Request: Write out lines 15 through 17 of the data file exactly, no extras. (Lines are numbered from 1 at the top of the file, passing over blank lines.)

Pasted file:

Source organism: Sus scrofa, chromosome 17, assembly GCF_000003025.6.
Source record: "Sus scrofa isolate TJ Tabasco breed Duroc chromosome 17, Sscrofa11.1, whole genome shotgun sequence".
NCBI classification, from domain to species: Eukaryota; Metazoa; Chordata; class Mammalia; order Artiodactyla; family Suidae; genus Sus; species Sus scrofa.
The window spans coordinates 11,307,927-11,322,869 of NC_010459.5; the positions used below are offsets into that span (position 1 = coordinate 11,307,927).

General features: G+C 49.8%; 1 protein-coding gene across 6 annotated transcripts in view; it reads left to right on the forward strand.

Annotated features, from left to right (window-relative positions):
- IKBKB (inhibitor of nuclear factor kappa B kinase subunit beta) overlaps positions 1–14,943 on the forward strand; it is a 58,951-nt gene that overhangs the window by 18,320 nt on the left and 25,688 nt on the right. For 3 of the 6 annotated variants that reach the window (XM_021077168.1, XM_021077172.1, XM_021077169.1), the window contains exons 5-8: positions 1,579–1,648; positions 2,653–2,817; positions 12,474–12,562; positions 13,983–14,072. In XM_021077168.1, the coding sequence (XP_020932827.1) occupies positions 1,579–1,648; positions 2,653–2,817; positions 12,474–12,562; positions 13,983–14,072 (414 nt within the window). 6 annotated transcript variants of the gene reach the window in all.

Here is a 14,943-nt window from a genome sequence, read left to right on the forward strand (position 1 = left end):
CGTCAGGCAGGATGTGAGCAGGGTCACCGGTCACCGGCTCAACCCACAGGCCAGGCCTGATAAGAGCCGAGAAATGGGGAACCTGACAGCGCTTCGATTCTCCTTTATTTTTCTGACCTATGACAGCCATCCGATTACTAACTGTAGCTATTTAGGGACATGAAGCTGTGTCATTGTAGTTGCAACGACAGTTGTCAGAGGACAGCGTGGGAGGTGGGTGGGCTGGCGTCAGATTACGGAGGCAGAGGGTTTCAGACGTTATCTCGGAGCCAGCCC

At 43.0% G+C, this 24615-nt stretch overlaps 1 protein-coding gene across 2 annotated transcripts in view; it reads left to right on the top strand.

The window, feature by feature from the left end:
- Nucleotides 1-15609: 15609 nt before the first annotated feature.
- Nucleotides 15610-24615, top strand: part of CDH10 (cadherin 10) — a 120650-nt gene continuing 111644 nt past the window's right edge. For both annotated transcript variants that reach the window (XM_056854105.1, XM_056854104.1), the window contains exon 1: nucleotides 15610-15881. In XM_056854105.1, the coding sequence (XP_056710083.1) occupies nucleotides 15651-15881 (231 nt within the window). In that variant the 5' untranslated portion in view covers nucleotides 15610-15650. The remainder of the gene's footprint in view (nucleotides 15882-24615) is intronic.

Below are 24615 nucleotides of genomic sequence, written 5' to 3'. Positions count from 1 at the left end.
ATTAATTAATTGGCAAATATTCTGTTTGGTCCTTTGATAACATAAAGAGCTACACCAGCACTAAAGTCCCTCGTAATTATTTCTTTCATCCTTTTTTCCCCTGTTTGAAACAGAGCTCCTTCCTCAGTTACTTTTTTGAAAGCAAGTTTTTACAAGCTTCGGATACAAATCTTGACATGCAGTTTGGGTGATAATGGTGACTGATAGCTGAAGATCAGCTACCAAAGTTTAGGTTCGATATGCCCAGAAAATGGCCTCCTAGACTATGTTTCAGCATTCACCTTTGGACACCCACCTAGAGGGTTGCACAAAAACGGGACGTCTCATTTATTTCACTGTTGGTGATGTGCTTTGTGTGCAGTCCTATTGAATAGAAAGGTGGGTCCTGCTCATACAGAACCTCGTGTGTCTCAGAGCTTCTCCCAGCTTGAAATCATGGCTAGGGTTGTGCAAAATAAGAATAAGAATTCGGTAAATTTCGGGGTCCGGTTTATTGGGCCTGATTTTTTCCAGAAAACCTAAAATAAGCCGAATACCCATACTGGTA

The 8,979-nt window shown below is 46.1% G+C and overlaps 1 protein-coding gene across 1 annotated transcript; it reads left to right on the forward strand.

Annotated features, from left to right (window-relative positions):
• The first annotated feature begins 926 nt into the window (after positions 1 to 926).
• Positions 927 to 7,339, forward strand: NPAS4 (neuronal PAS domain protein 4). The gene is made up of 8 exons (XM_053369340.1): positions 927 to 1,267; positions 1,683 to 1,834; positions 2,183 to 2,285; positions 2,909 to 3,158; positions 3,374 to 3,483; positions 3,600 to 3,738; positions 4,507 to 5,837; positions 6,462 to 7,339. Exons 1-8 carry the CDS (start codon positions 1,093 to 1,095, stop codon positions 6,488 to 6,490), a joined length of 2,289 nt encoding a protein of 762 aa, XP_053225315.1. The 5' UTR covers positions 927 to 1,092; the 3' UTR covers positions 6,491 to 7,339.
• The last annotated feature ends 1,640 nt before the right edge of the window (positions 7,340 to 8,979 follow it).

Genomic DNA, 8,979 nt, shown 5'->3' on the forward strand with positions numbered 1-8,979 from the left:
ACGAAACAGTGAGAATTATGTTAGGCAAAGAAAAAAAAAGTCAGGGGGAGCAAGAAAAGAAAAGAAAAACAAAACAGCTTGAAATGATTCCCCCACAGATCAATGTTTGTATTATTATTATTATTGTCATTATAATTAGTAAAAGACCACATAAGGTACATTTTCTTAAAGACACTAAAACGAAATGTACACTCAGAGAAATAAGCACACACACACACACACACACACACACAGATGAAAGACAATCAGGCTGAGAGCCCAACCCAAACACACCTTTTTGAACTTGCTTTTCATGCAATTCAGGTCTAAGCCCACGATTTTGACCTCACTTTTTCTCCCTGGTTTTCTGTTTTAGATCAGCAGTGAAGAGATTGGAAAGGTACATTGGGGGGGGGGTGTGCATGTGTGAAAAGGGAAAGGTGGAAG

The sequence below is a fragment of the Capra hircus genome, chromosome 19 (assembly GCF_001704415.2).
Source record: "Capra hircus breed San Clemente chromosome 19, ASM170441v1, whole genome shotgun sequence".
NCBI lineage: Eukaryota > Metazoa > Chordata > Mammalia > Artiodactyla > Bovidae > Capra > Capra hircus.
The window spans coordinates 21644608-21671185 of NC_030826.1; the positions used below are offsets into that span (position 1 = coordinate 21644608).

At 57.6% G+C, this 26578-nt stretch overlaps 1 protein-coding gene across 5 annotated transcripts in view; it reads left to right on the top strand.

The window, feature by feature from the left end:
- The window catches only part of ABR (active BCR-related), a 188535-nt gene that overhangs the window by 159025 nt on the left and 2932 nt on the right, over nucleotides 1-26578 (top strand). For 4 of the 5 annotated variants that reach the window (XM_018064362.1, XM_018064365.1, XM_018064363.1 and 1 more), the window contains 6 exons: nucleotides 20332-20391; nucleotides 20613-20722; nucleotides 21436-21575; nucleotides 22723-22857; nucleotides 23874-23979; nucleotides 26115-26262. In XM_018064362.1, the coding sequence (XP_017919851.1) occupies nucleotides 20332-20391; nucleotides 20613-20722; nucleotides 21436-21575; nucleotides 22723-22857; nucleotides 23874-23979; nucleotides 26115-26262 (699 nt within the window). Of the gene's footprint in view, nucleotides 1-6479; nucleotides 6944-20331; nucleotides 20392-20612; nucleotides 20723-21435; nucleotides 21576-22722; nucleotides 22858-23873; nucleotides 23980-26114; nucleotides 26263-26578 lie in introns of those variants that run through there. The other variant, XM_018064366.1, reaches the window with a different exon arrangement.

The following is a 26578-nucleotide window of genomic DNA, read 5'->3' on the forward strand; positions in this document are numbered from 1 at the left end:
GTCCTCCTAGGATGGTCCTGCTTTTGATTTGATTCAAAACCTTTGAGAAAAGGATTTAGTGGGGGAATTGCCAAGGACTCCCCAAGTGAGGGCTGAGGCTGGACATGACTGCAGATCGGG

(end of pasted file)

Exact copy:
ATTAATTAATTGGCAAATATTCTGTTTGGTCCTTTGATAACATAAAGAGCTACACCAGCACTAAAGTCCCTCGTAATTATTTCTTTCATCCTTTTTTCCCCTGTTTGAAACAGAGCTCCTTCCTCAGTTACTTTTTTGAAAGCAAGTTTTTACAAGCTTCGGATACAAATCTTGACATGCAGTTTGGGTGATAATGGTGACTGATAGCTGAAGATCAGCTACCAAAGTTTAGGTTCGATATGCCCAGAAAATGGCCTCCTAGACTATGTTTCAGCATTCACCTTTGGACACCCACCTAGAGGGTTGCACAAAAACGGGACGTCTCATTTATTTCACTGTTGGTGATGTGCTTTGTGTGCAGTCCTATTGAATAGAAAGGTGGGTCCTGCTCATACAGAACCTCGTGTGTCTCAGAGCTTCTCCCAGCTTGAAATCATGGCTAGGGTTGTGCAAAATAAGAATAAGAATTCGGTAAATTTCGGGGTCCGGTTTATTGGGCCTGATTTTTTCCAGAAAACCTAAAATAAGCCGAATACCCATACTGGTA

The 8,979-nt window shown below is 46.1% G+C and overlaps 1 protein-coding gene across 1 annotated transcript; it reads left to right on the forward strand.

Annotated features, from left to right (window-relative positions):